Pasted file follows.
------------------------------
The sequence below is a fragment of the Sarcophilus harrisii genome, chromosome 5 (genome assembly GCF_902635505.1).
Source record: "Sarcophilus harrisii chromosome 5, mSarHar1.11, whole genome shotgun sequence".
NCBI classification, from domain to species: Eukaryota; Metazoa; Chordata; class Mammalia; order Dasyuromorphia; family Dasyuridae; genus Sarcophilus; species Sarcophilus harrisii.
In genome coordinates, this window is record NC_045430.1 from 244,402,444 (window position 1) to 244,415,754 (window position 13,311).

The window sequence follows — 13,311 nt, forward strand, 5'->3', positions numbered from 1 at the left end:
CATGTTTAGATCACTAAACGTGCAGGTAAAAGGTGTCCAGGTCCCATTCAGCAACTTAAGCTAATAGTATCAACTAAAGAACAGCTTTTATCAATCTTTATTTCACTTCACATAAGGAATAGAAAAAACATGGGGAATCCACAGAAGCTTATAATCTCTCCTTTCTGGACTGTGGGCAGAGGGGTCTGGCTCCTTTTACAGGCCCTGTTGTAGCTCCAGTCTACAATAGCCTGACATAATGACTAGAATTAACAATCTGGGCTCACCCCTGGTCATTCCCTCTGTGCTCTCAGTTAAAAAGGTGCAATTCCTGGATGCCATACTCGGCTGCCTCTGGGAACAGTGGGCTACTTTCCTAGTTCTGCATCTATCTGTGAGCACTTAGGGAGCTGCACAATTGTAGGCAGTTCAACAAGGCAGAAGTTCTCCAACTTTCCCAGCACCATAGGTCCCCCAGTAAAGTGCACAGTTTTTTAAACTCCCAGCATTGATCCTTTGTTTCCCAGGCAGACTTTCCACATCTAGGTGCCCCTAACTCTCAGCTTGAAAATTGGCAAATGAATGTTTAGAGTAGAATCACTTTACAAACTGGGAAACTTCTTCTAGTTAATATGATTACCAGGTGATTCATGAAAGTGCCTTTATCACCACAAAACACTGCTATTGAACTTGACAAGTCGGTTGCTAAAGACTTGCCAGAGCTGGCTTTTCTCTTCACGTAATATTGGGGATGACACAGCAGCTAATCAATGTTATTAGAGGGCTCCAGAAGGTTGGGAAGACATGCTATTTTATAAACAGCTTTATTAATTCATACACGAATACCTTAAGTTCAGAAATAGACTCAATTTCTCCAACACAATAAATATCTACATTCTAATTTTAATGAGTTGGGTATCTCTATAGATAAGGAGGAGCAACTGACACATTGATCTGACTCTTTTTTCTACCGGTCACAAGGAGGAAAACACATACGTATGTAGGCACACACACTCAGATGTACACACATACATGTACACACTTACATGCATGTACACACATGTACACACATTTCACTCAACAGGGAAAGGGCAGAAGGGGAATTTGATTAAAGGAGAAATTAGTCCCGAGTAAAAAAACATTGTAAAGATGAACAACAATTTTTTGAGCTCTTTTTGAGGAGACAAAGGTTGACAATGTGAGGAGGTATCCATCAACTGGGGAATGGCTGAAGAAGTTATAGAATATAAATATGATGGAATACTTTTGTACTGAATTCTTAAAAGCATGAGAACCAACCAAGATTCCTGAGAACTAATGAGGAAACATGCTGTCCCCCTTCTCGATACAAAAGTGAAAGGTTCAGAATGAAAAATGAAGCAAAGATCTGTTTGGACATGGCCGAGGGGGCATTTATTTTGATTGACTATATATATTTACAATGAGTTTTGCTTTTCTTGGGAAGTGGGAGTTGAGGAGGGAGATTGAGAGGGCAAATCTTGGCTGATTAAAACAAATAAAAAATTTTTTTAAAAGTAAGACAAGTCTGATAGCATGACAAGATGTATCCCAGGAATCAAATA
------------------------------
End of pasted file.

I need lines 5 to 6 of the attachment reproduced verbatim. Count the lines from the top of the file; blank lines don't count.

The window sequence follows — 13,311 nt, forward strand, 5'->3', positions numbered from 1 at the left end:
CATGTTTAGATCACTAAACGTGCAGGTAAAAGGTGTCCAGGTCCCATTCAGCAACTTAAGCTAATAGTATCAACTAAAGAACAGCTTTTATCAATCTTTATTTCACTTCACATAAGGAATAGAAAAAACATGGGGAATCCACAGAAGCTTATAATCTCTCCTTTCTGGACTGTGGGCAGAGGGGTCTGGCTCCTTTTACAGGCCCTGTTGTAGCTCCAGTCTACAATAGCCTGACATAATGACTAGAATTAACAATCTGGGCTCACCCCTGGTCATTCCCTCTGTGCTCTCAGTTAAAAAGGTGCAATTCCTGGATGCCATACTCGGCTGCCTCTGGGAACAGTGGGCTACTTTCCTAGTTCTGCATCTATCTGTGAGCACTTAGGGAGCTGCACAATTGTAGGCAGTTCAACAAGGCAGAAGTTCTCCAACTTTCCCAGCACCATAGGTCCCCCAGTAAAGTGCACAGTTTTTTAAACTCCCAGCATTGATCCTTTGTTTCCCAGGCAGACTTTCCACATCTAGGTGCCCCTAACTCTCAGCTTGAAAATTGGCAAATGAATGTTTAGAGTAGAATCACTTTACAAACTGGGAAACTTCTTCTAGTTAATATGATTACCAGGTGATTCATGAAAGTGCCTTTATCACCACAAAACACTGCTATTGAACTTGACAAGTCGGTTGCTAAAGACTTGCCAGAGCTGGCTTTTCTCTTCACGTAATATTGGGGATGACACAGCAGCTAATCAATGTTATTAGAGGGCTCCAGAAGGTTGGGAAGACATGCTATTTTATAAACAGCTTTATTAATTCATACACGAATACCTTAAGTTCAGAAATAGACTCAATTTCTCCAACACAATAAATATCTACATTCTAATTTTAATGAGTTGGGTATCTCTATAGATAAGGAGGAGCAACTGACACATTGATCTGACTCTTTTTTCTACCGGTCACAAGGAGGAAAACACATACGTATGTAGGCACACACACTCAGATGTACACACATACATGTACACACTTACATGCATGTACACACATGTACACACATTTCACTCAACAGGGAAAGGGCAGAAGGGGAATTTGATTAAAGGAGAAATTAGTCCCGAGTAAAAAAACATTGTAAAGATGAACAACAATTTTTTGAGCTCTTTTTGAGGAGACAAAGGTTGACAATGTGAGGAGGTATCCATCAACTGGGGAATGGCTGAAGAAGTTATAGAATATAAATATGATGGAATACTTTTGTACTGAATTCTTAAAAGCATGAGAACCAACCAAGATTCCTGAGAACTAATGAGGAAACATGCTGTCCCCCTTCTCGATACAAAAGTGAAAGGTTCAGAATGAAAAATGAAGCAAAGATCTGTTTGGACATGGCCGAGGGGGCATTTATTTTGATTGACTATATATATTTACAATGAGTTTTGCTTTTCTTGGGAAGTGGGAGTTGAGGAGGGAGATTGAGAGGGCAAATCTTGGCTGATTAAAACAAATAAAAAATTTTTTTAAAAGTAAGACAAGTCTGATAGCATGACAAGATGTATCCCAGGAATCAAATA